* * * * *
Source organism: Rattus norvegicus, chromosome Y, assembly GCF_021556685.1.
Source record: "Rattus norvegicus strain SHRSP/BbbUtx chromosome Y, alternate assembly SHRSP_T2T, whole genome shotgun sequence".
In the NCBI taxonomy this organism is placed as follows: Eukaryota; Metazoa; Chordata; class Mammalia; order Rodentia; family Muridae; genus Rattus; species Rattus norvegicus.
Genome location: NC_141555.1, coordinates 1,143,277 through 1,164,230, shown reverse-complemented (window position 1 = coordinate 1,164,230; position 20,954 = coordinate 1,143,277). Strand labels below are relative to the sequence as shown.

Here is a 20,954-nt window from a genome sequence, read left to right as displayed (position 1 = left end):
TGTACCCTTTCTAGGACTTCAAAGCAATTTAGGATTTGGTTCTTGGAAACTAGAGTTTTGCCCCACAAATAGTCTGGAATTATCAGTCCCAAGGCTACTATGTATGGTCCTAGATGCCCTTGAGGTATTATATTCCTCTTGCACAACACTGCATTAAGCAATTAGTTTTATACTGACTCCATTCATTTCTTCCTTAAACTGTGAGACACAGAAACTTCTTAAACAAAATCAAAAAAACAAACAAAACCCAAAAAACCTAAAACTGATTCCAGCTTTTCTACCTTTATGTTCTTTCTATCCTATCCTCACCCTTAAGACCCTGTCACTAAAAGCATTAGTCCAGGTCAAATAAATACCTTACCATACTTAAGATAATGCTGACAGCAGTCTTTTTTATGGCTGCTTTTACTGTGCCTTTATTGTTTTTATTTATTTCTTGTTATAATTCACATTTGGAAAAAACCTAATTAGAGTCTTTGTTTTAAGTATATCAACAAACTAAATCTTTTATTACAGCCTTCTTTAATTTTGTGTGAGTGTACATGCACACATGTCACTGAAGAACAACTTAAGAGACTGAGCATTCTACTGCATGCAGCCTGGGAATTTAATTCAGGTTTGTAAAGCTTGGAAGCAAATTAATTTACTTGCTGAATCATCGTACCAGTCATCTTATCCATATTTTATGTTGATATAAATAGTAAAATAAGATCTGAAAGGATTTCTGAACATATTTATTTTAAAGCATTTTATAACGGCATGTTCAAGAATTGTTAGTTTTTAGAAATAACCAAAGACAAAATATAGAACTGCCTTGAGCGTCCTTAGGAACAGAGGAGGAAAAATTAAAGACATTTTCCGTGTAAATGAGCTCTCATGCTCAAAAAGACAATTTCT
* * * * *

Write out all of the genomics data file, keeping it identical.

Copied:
Source organism: Rattus norvegicus, chromosome Y, assembly GCF_021556685.1.
Source record: "Rattus norvegicus strain SHRSP/BbbUtx chromosome Y, alternate assembly SHRSP_T2T, whole genome shotgun sequence".
In the NCBI taxonomy this organism is placed as follows: Eukaryota; Metazoa; Chordata; class Mammalia; order Rodentia; family Muridae; genus Rattus; species Rattus norvegicus.
Genome location: NC_141555.1, coordinates 1,143,277 through 1,164,230, shown reverse-complemented (window position 1 = coordinate 1,164,230; position 20,954 = coordinate 1,143,277). Strand labels below are relative to the sequence as shown.

Here is a 20,954-nt window from a genome sequence, read left to right as displayed (position 1 = left end):
TGTACCCTTTCTAGGACTTCAAAGCAATTTAGGATTTGGTTCTTGGAAACTAGAGTTTTGCCCCACAAATAGTCTGGAATTATCAGTCCCAAGGCTACTATGTATGGTCCTAGATGCCCTTGAGGTATTATATTCCTCTTGCACAACACTGCATTAAGCAATTAGTTTTATACTGACTCCATTCATTTCTTCCTTAAACTGTGAGACACAGAAACTTCTTAAACAAAATCAAAAAAACAAACAAAACCCAAAAAACCTAAAACTGATTCCAGCTTTTCTACCTTTATGTTCTTTCTATCCTATCCTCACCCTTAAGACCCTGTCACTAAAAGCATTAGTCCAGGTCAAATAAATACCTTACCATACTTAAGATAATGCTGACAGCAGTCTTTTTTATGGCTGCTTTTACTGTGCCTTTATTGTTTTTATTTATTTCTTGTTATAATTCACATTTGGAAAAAACCTAATTAGAGTCTTTGTTTTAAGTATATCAACAAACTAAATCTTTTATTACAGCCTTCTTTAATTTTGTGTGAGTGTACATGCACACATGTCACTGAAGAACAACTTAAGAGACTGAGCATTCTACTGCATGCAGCCTGGGAATTTAATTCAGGTTTGTAAAGCTTGGAAGCAAATTAATTTACTTGCTGAATCATCGTACCAGTCATCTTATCCATATTTTATGTTGATATAAATAGTAAAATAAGATCTGAAAGGATTTCTGAACATATTTATTTTAAAGCATTTTATAACGGCATGTTCAAGAATTGTTAGTTTTTAGAAATAACCAAAGACAAAATATAGAACTGCCTTGAGCGTCCTTAGGAACAGAGGAGGAAAAATTAAAGACATTTTCCGTGTAAATGAGCTCTCATGCTCAAAAAGACAATTTCT